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6 Tips for Shooting Great Sunset Photos

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Anonymous
December 20, 2004 11:29:52 AM

Archived from groups: rec.photo.digital (More info?)

Try these six tricks to capture powerful photos imbued with the beauty
and positive feelings of sunsets.

1. Get a Full View: Position yourself on a beach or a highpoint to
allow an unrestricted view of the sun for maximum impact. An
alternative is to capture the sun falling between trees, next to an
attractive monument or reflecting off the water. Make sure your photo
isn't too busy with other objects that distract attention.

2. Keep Shooting: More attempts will increase your chances of getting
the right results. As the sun gets lower, it tends to get redder as
well, so your results should improve in the final moments of a sunset.

3. Look for Clouds: Sunsets on cloudy evenings are more colorful and
interesting than sunsets on clear evenings. While you may not actually
capture the sun itself in these photos, capturing an amazing variety of
colors and rich cloudy textures will make up for it.

4. Shoot Off-Center: Bring more life to your sunset photos by
positioning the horizon away from the center of your photo. Instead,
keep it near the bottom of the shot to dramatically highlight the sky.
In combination with this, leaving some foreground in the shot, such as
a person or a tree, will give greater interest and give you a great
opportunity to work on silhouette photographs.

5. Use Multiple Exposure Settings: Your camera's light meter will often
under-expose sunsets because there is still quite a bit of light, so
bracketing (taking several shots at different exposures) may be needed
to find the perfect exposure. A little under-exposure can help to make
the colors of a sunset richer. If you want to include the details of a
person in the foreground, try using fill flash and night mode. This
will bring out their details while still allowing enough exposure to
get rich colors - remember to use a tripod in this case to avoid
camera shake.

6 Zoom In: It is effective to use a long focal length for sunsets,
because the sun will appear much larger and more impressive in the sky.
Either choose the longest optical zoom lens setting on your camera or
use a longer telephoto lens on your SLR.
Best Regards,
Gary Hendricks
www.basic-digital-photography.com
December 21, 2004 1:11:55 PM

Archived from groups: rec.photo.digital (More info?)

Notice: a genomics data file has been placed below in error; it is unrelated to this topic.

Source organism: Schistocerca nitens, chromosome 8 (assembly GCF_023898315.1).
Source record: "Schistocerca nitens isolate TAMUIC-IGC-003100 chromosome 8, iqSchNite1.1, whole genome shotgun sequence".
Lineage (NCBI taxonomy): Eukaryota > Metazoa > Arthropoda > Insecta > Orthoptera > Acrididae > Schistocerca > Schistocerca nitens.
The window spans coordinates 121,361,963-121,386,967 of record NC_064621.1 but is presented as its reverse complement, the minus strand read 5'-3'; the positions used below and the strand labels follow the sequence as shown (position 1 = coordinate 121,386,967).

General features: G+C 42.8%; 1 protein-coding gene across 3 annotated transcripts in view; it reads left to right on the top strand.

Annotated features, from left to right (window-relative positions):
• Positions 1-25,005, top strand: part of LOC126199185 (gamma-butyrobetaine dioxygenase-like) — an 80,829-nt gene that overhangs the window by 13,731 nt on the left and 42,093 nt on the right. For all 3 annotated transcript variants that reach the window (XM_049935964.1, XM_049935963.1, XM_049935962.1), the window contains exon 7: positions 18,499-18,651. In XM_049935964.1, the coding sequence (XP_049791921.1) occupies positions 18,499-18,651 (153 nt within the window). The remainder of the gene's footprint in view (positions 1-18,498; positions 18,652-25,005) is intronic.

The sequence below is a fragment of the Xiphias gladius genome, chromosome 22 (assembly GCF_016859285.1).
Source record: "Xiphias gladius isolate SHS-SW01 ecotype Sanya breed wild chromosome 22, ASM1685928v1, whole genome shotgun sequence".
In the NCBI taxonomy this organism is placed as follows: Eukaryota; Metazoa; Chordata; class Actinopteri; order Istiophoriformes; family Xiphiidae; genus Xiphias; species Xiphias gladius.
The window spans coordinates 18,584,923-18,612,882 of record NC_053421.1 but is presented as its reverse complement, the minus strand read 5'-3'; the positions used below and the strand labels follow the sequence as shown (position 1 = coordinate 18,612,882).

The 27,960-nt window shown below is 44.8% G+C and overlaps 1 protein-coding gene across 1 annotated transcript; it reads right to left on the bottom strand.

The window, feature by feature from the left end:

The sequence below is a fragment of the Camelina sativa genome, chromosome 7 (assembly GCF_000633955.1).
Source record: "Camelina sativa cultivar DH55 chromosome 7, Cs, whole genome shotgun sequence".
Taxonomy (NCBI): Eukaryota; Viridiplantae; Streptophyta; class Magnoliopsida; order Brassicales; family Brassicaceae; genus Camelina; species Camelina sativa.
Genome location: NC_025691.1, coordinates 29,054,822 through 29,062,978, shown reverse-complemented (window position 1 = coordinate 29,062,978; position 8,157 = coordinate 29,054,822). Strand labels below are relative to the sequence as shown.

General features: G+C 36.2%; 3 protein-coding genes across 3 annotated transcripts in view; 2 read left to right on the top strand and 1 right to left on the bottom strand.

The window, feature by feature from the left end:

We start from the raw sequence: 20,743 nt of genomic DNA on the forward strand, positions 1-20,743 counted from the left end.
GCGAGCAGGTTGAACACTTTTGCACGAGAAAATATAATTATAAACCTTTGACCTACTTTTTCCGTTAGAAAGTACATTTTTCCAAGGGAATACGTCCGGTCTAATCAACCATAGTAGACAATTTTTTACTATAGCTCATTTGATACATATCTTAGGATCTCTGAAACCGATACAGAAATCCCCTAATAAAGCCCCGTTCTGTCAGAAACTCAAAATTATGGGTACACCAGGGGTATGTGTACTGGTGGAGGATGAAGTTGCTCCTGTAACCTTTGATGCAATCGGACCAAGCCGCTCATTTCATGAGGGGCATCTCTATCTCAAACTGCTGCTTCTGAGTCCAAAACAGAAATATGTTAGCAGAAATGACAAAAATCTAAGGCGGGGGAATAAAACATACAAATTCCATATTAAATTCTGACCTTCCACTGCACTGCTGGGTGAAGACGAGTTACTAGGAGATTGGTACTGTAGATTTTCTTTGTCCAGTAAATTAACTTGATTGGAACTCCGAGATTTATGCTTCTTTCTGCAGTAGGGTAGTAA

This is great Gary - thanks for sharing it with everyone. For me the
absolutely most important thing is to take the camera off AWB and put it on
daylight balanced. This is one reason why I like to shoot film and scan it.
120 gives bigger scans, cheaper than 35mm (buying slide film for me anyway),
and no automatic cyan (ala AWB =)

YMMV,
Ed
Anonymous
December 22, 2004 12:34:50 AM

Archived from groups: rec.photo.digital (More info?)

<gary_hendricks@digital-music-guide.com> wrote in message
news:1103560192.920687.73920@z14g2000cwz.googlegroups.com...
> Try these six tricks to capture powerful photos imbued with the beauty
> and positive feelings of sunsets.

Thanks for the tips, we have had some nice sunsets here lately, so I shall
be going out to try this.

AJM
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Anonymous
December 22, 2004 2:02:17 PM

Archived from groups: rec.photo.digital (More info?)

gary_hendricks@digital-music-guide.com wrote:

> Try these six tricks to capture powerful photos imbued with the beauty
> and positive feelings of sunsets.
>
> 1. Get a Full View: Position yourself on a beach or a highpoint to
> allow an unrestricted view of the sun for maximum impact. An
> alternative is to capture the sun falling between trees, next to an
> attractive monument or reflecting off the water. Make sure your photo
> isn't too busy with other objects that distract attention.
>
> 2. Keep Shooting: More attempts will increase your chances of getting
> the right results. As the sun gets lower, it tends to get redder as
> well, so your results should improve in the final moments of a sunset.
>
> 3. Look for Clouds: Sunsets on cloudy evenings are more colorful and